Society for Social Work and Research

Sixteenth Annual Conference Research That Makes A Difference: Advancing Practice and Shaping Public Policy
11-15 January 2012 I Grand Hyatt Washington I Washington, DC

38P Rabbinical Response to Domestic Violence

Friday, January 13, 2012
Independence F - I (Grand Hyatt Washington)
* noted as presenting author
Amanda Sisselman, PhD, Assistant Professor, Yeshiva University, New York, NY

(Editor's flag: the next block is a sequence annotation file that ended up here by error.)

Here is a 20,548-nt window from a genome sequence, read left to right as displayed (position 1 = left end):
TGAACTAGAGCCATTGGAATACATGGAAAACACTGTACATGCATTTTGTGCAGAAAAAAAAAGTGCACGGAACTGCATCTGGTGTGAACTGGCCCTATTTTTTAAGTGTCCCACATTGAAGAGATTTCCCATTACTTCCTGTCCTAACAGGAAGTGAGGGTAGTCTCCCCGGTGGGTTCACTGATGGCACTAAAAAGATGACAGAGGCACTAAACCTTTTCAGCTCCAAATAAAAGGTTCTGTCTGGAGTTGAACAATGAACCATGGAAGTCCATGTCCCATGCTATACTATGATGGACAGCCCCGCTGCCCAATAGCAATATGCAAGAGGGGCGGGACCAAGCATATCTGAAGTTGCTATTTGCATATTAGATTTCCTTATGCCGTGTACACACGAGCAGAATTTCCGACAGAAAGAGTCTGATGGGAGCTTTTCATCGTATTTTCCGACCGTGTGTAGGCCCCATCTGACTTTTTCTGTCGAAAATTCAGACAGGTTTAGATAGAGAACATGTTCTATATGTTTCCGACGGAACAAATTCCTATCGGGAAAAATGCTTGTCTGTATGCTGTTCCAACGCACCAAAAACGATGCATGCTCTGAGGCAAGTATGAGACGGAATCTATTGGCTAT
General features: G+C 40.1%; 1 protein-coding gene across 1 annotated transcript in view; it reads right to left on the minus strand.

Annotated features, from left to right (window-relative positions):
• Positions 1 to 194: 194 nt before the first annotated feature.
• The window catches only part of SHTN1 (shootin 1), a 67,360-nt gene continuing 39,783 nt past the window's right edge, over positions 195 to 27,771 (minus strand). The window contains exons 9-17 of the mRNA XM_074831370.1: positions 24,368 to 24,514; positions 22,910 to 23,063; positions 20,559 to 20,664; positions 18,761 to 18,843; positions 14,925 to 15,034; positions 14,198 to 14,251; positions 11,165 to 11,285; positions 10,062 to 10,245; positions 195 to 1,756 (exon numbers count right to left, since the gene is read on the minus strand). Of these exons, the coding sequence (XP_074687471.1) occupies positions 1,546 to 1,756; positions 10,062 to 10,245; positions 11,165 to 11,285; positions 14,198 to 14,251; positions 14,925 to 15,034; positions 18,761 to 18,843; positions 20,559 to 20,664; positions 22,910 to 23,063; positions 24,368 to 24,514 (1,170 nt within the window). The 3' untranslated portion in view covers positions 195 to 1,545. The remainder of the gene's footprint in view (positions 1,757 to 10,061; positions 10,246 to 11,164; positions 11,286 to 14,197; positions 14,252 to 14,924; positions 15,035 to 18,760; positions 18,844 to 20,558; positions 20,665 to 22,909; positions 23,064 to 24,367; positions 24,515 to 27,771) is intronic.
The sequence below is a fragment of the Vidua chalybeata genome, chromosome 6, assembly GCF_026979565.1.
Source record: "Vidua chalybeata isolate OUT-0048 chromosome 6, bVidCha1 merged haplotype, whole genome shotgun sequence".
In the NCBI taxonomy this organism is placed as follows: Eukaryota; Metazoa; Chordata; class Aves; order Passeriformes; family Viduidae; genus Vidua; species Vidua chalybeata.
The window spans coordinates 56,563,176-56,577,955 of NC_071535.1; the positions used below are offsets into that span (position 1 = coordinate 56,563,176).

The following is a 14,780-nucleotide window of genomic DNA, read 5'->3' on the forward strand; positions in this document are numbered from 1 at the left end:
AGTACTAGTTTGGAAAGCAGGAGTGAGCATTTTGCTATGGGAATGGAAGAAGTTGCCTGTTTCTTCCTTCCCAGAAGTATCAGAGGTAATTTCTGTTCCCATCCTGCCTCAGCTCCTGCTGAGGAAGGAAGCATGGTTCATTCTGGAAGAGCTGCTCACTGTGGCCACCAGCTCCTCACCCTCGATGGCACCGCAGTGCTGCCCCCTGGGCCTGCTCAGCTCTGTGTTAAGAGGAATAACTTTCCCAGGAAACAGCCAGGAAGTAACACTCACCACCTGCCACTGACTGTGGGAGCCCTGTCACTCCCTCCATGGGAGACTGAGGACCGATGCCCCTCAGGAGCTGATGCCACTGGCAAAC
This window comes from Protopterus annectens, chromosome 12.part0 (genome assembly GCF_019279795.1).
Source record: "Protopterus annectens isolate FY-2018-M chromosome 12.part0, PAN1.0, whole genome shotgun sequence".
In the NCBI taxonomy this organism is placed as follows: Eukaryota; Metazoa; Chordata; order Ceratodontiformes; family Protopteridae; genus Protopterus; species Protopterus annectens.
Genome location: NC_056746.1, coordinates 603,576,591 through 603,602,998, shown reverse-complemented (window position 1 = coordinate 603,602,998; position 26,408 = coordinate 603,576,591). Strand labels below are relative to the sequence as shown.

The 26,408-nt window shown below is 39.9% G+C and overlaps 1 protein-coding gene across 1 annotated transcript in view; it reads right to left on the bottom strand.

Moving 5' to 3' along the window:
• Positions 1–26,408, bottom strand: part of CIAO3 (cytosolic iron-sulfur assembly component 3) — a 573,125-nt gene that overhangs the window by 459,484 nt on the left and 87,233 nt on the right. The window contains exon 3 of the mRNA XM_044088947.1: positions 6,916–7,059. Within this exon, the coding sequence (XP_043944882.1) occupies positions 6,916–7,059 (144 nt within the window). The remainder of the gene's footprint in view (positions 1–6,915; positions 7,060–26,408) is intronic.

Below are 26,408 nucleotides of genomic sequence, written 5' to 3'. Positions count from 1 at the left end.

Background and Purpose: Domestic violence (DV) persists as a social problem throughout the United States, impacting 20-25% of the general population. This poster will address the response of Rabbis to DV, an area that has not yet been widely researched. Researchers have just begun to examine the variable of religion in terms of its relationship to DV dynamics. Although little has been done to study this relationship, more has been done to examine Catholic and Christian denominations and their experiences with DV than Jewish experiences with DV, including clergy response. Anecdotal literature and preliminary studies show that there are several unique factors within the Jewish religion and culture that present specific concerns with regard to domestic violence, leaving this population particularly vulnerable. Preliminary research also indicates that clergy often receive visits from victims of DV, in search of advice or refuge. This poster will outline exploratory research that examined the opinions of 30 Rabbis and 173 lay participants with regard to domestic violence, comparing the Rabbis' opinions to those of the 73 Jewish lay participants. Methods: Data were collected from 30 Rabbis and Rabbinical students via purposive and snowball sampling methodology. Data was also collected from a clinical sample of 173 lay participants regarding opinions on DV. Rabbinical participants were recruited through congregations and Rabbinical seminaries. Written survey methodology was utilized, adapting questions from prior research on public opinion and DV. A scale was created using 10 items adapted from prior research to understand how individuals define DV. Primarily descriptive and bivariate statistics were used to analyze this data, as the nature of the study was exploratory. Rabbis were also asked to respond to 2 vignettes. Each vignette described a potentially abusive relationship and asked the Rabbi how he or she might respond to the congregant in this situation. One vignette presented a woman whose husband was potentially abusive and the other presented a man who was potentially abusive to his wife. Content analysis was used to analyze the qualitative written responses. Results: Jewish participants greatly minimized the existence of DV within their own communities, while Rabbis were more accurate in their estimation. Rabbis generally defined most actions on the scale as domestic violence and scored significantly lower on the scale than the lay participants in the study, indicating an overall disapproval for DV. However, written responses to the vignettes did not support this disapproval. One major theme in the written responses was the Rabbis' determination to support the family as a unit, regardless of the violence. Secondly, Rabbis sought to support the victim of domestic violence if reconciliation was not a possibility, yet reported feeling powerless and without resources to provide such support. Conclusions and Implications: These important findings imply the need for Rabbinical training and connection to clinical resources. Providing proper training and connecting Rabbis to appropriate resources could significantly improve response to DV in a community that has not yet fully recognized the existence of the issue. Implications for community involvement, education, and prevention are discussed.